Ziegler’s painting is also a brilliant set-up for the final work on display in Chaos and Classicism, a screening of excerpts from Olympia. This 1938 documentary film by Leni Riefenstahl evoked the ancient past as a prelude to the 1936 Berlin Olympics. Riefenstahl brought the “Call to Order” neoclassicism to its twisted, illogical conclusion. The excerpts shown in the exhibition display Riefenstahl’s mastery of film technique devoted to the service of Hitler’s warped ideology. She ranges her camera over the ruins of the Acropolis, before bringing the marble skin of a statue of an ancient discus thrower to life in the muscled flesh of a Nazi athlete.
The effect of watching Olympia left me stressed and disoriented. I walked up Fifth Avenue struggling with my emotions, not my usual state of mind after leaving an art museum. To witness art reduced to a tool of totalitarian rule is hard to handle. To see art transformed into a weapon of genocide is impossible to accept. If engendering that state of emotional turmoil was the intention of the curators of Chaos and Classicism, then they succeeded brilliantly.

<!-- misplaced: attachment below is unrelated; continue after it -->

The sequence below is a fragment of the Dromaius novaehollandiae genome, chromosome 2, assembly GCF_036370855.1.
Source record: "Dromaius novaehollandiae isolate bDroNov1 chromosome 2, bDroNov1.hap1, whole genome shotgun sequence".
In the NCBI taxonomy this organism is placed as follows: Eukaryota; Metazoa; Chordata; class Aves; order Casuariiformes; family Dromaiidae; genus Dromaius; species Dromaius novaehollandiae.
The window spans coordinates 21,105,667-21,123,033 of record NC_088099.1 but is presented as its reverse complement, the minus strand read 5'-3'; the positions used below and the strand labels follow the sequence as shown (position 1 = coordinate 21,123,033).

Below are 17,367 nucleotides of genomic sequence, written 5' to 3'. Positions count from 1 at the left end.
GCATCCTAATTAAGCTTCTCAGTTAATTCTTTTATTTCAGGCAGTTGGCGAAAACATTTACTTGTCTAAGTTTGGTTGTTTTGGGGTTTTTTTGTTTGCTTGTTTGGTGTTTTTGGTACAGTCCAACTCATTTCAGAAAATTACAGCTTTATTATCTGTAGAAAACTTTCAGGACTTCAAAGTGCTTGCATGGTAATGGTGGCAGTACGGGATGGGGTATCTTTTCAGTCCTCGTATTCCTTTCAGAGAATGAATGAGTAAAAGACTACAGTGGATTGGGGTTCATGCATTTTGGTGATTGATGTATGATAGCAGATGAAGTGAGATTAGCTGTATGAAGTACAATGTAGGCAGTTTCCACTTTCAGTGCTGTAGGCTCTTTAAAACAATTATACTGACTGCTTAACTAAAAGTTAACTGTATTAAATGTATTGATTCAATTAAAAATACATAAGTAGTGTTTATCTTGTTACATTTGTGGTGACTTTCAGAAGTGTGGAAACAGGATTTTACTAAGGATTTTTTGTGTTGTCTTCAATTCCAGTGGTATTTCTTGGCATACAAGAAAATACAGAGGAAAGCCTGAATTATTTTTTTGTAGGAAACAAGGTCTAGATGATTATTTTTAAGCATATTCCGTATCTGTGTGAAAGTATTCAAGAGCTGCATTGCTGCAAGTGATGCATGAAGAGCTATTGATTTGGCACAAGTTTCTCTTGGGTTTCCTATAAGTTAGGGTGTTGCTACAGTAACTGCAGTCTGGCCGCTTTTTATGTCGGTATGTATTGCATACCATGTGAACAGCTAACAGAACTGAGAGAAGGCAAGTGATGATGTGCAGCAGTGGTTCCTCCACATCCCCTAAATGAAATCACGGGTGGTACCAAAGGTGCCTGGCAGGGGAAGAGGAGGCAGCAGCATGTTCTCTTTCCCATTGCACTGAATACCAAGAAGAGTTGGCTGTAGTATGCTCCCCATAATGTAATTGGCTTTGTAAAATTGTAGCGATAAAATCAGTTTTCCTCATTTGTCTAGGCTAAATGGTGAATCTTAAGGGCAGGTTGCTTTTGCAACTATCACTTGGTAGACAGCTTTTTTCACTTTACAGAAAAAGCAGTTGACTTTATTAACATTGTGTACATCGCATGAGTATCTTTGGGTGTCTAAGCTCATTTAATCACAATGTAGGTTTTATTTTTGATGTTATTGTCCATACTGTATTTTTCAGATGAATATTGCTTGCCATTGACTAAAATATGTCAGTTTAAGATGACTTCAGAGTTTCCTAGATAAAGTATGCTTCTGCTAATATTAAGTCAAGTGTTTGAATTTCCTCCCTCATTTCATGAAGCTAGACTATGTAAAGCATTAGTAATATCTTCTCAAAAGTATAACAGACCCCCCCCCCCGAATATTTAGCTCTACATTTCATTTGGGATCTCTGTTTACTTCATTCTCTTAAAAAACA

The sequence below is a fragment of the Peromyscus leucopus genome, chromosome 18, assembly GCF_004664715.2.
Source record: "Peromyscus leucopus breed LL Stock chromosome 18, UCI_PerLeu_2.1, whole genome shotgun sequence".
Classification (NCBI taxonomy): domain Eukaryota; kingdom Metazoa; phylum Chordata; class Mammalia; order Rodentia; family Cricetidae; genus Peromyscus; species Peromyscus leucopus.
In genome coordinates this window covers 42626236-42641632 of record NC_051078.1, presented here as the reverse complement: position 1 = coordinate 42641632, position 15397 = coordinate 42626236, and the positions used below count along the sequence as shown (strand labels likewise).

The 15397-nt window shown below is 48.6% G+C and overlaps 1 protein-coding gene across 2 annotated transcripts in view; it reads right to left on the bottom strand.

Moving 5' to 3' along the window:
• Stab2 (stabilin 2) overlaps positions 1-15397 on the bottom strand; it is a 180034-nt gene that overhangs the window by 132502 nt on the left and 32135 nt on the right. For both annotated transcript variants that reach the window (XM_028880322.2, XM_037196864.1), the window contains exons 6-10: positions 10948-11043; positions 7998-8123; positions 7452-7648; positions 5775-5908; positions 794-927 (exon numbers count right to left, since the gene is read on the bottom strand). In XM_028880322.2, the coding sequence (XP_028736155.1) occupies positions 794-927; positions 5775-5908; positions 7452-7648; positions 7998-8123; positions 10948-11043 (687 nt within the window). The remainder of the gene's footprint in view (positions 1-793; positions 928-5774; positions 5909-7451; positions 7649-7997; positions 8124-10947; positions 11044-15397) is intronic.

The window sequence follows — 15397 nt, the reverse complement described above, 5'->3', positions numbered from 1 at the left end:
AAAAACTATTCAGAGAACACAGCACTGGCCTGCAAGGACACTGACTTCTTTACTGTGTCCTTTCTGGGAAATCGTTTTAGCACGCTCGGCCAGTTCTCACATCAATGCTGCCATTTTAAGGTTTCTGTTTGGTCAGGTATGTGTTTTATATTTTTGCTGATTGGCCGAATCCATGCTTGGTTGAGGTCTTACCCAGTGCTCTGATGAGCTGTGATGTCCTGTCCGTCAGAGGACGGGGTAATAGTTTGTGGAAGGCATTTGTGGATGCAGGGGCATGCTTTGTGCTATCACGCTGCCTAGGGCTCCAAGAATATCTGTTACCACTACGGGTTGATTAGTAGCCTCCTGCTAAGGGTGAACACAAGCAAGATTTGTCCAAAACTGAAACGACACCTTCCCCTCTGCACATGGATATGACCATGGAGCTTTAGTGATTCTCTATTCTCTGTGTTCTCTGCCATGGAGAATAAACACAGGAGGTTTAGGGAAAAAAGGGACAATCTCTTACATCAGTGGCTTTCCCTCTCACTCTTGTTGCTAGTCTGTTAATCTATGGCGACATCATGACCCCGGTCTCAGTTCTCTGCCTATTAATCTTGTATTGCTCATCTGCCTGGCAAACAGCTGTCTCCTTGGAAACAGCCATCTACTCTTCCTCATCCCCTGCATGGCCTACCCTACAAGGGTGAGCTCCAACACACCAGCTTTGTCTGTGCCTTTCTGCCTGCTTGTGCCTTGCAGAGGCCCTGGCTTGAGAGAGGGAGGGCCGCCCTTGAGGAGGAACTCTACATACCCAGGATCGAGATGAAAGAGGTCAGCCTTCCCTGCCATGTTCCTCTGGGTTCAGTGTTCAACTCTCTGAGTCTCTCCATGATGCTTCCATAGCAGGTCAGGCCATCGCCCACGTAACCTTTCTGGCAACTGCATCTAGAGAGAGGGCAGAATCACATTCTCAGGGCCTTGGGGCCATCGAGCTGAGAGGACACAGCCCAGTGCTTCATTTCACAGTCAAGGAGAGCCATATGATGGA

Chaos and Classicism: Art in France, Italy and Germany, 1918-1936 appears at the Solomon R. Guggenheim Museum, 1071 Fifth Avenue, New York, October 1, 2010 – January 9, 2011, followed by a presentation at the Guggenheim Museum Bilbao, Spain, from February 21 through May 15, 2011.
Ed Voves is a freelance writer, based in Philadelphia, where he lives with his wife, the artist Anne Lloyd, and a swarm of cats who love curling up with good books.
Mr. Voves graduated with a B.A. in History from LaSalle University in 1976 and a Masters in Information Science from Drexel University in 1989. After teaching for several years with the Archdiocese of Philadelphia, he worked in the news research department for “The Philadelphia Inquirer” and the “Philadelphia Daily News,” 1985 to 2003. It was with the “Daily News,” that he began his freelance writing, doing book reviews and author interviews with such notable figures as Umberto Eco, Maurice Sendak, and Peter O’Toole. For the “Inquirer,” he specialized in reviews of major historical works. Following his time with the newspapers, he worked as an independent researcher for Knowledge@Wharton, the online journal of the Wharton School of the University of Pennsylvania. He joined the staff of the Free Library of Philadelphia in 2005 and is currently the branch manager of the Kingsessing Branch in southwest Philadelphia. In 2006, he began writing for the “California Literary Review.” History of Yoga